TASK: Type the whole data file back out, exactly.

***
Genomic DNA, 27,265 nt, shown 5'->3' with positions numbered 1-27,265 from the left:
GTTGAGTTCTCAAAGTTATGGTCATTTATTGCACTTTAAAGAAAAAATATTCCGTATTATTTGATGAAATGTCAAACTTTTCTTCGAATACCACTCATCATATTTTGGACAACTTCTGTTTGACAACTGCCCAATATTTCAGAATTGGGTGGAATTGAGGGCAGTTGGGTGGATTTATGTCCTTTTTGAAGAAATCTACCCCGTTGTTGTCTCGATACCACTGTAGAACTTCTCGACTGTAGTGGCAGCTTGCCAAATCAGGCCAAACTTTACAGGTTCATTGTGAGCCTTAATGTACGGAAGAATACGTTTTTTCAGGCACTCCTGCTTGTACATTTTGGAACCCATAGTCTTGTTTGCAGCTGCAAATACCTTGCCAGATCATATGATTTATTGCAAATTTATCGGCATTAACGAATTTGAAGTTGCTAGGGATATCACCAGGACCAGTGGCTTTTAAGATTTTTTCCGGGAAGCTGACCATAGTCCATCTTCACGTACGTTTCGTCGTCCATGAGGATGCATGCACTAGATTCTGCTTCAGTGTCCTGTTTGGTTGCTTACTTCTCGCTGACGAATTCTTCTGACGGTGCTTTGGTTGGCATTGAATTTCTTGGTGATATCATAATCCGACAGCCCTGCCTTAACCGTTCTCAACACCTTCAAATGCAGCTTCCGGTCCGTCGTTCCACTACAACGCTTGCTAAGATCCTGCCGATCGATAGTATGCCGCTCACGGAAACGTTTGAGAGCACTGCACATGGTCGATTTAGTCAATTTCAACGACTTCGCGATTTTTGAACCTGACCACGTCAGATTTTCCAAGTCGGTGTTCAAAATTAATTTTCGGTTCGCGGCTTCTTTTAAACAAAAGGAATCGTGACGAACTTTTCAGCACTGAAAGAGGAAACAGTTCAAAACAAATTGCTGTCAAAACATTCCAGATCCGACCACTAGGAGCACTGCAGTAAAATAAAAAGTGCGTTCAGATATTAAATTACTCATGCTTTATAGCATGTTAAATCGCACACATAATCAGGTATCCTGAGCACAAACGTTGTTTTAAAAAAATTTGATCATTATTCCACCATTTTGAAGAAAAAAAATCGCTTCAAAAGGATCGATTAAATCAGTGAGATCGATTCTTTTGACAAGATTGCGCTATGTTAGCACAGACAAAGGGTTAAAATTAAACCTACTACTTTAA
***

Genomic DNA, 27,265 nt, shown 5'->3' with positions numbered 1-27,265 from the left:
GTTGAGTTCTCAAAGTTATGGTCATTTATTGCACTTTAAAGAAAAAATATTCCGTATTATTTGATGAAATGTCAAACTTTTCTTCGAATACCACTCATCATATTTTGGACAACTTCTGTTTGACAACTGCCCAATATTTCAGAATTGGGTGGAATTGAGGGCAGTTGGGTGGATTTATGTCCTTTTTGAAGAAATCTACCCCGTTGTTGTCTCGATACCACTGTAGAACTTCTCGACTGTAGTGGCAGCTTGCCAAATCAGGCCAAACTTTACAGGTTCATTGTGAGCCTTAATGTACGGAAGAATACGTTTTTTCAGGCACTCCTGCTTGTACATTTTGGAACCCATAGTCTTGTTTGCAGCTGCAAATACCTTGCCAGATCATATGATTTATTGCAAATTTATCGGCATTAACGAATTTGAAGTTGCTAGGGATATCACCAGGACCAGTGGCTTTTAAGATTTTTTCCGGGAAGCTGACCATAGTCCATCTTCACGTACGTTTCGTCGTCCATGAGGATGCATGCACTAGATTCTGCTTCAGTGTCCTGTTTGGTTGCTTACTTCTCGCTGACGAATTCTTCTGACGGTGCTTTGGTTGGCATTGAATTTCTTGGTGATATCATAATCCGACAGCCCTGCCTTAACCGTTCTCAACACCTTCAAATGCAGCTTCCGGTCCGTCGTTCCACTACAACGCTTGCTAAGATCCTGCCGATCGATAGTATGCCGCTCACGGAAACGTTTGAGAGCACTGCACATGGTCGATTTAGTCAATTTCAACGACTTCGCGATTTTTGAACCTGACCACGTCAGATTTTCCAAGTCGGTGTTCAAAATTAATTTTCGGTTCGCGGCTTCTTTTAAACAAAAGGAATCGTGACGAACTTTTCAGCACTGAAAGAGGAAACAGTTCAAAACAAATTGCTGTCAAAACATTCCAGATCCGACCACTAGGAGCACTGCAGTAAAATAAAAAGTGCGTTCAGATATTAAATTACTCATGCTTTATAGCATGTTAAATCGCACACATAATCAGGTATCCTGAGCACAAACGTTGTTTTAAAAAAATTTGATCATTATTCCACCATTTTGAAGAAAAAAAATCGCTTCAAAAGGATCGATTAAATCAGTGAGATCGATTCTTTTGACAAGATTGCGCTATGTTAGCACAGACAAAGGGTTAAAATTAAACCTACTACTTTAA